Finding That Book You Want in the Condition You Want

There's something about the smell of a book cracked open for the first time. A freshness, a quality, that gets to a book-lover, or bibliophile every time. Old books have their own smell, dusty and weathered, something that almost makes them seem wise and knowledgeable, but ones bought new or checked out for the first time have a special quality beyond just their newness. There are plenty of ways to go about getting either type of book, depending on what you prefer - the feel, scent and untouched quality of new or the aged, worn feel and scent of old books.

Used and Old Book Options 
The most obvious option for getting your hands on a used or old book is going to the library. Most libraries have a good collection of both fiction and nonfiction books, all of which have probably been opened and handled by at least one person before you. Many are even older, giving you a way to get your fix of that old-book smell. If you want a specific title or subject matter and your library doesn't carry it, libraries usually have an inter-library loan program. It involves filling out a request or having a librarian do it for you, then sending that request to the nearest library that does carry the book in question. These programs open up a wide selection of used books that you might not otherwise be able to get your hands on.

Other good options for getting used and old books exist within your community. You might have a used bookstore nearby, which buys used books from local people and then resells them. Usually, these are fairly cheap unless the book is limited edition, signed, or a collector's item, and they have broad selections in both fiction and nonfiction. You might even be able to buy books from your library; they frequently have "Friends of the Library" sales areas in specific parts of the building. Other libraries hold annual sales to clear out their old collections and make room for new books.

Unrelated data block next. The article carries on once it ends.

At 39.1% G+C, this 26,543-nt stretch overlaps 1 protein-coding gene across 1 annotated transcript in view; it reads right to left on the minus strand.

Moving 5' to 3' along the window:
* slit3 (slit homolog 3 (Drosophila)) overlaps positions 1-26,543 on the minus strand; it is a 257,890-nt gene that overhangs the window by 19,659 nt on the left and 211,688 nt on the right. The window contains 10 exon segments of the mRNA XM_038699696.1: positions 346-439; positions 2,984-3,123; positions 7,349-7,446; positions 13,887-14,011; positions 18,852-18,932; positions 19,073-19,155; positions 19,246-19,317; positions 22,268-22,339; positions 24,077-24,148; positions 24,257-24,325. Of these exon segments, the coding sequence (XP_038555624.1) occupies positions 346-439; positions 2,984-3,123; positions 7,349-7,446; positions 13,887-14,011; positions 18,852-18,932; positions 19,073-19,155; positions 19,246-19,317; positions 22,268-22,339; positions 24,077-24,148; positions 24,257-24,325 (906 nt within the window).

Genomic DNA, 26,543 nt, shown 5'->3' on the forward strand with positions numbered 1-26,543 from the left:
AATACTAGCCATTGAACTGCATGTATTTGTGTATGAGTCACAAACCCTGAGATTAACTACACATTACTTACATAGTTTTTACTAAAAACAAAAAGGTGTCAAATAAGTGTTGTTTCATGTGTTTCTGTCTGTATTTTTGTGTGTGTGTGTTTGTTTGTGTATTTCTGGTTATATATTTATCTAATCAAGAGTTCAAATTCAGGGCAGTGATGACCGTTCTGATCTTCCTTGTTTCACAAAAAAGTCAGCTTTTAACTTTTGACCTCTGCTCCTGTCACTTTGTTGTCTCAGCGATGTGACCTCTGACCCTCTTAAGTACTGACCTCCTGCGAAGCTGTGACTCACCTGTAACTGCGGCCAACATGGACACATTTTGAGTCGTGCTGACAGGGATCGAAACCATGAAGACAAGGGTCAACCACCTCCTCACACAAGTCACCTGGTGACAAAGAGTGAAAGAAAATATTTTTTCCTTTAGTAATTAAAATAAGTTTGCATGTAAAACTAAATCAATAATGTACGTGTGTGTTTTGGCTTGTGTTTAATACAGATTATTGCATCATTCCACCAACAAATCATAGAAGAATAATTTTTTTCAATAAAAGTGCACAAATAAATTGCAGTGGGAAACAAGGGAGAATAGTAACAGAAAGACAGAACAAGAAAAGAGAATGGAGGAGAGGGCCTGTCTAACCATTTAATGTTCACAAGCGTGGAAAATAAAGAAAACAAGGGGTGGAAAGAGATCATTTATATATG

In most areas, there are both garage or yard sales and estate sales. In some regions, these take place in specific seasons, since most people don't want to go hunting for good deals when it involves through snow. You might be lucky and hit a sale that has a huge collection of books. Usually, these are well-loved. If you're especially lucky, you'll find that leather-bound copy of the collected Sherlock Holmes stories that you've been looking for over a span of years.

Getting Your Hands on New Books 
It's much easier to find a selection of books than it is old. Occasionally, you might find them in some of the same places that have used books; an estate sale might have a collection that was never read before the owner died or needed to reduce their collection of things, or you might be the first to check just-arrived books out of the library.

More obviously, though, you can go to bookstores to find what you need. There are chains like Barnes & Noble that need your business to stay open, but there are also independent booksellers that rely on your business to keep their doors open. Usually, both have excellent selections of books, whether they're new releases or have been around for some time. You should be able to find what you're looking for in a brick-and-mortar store.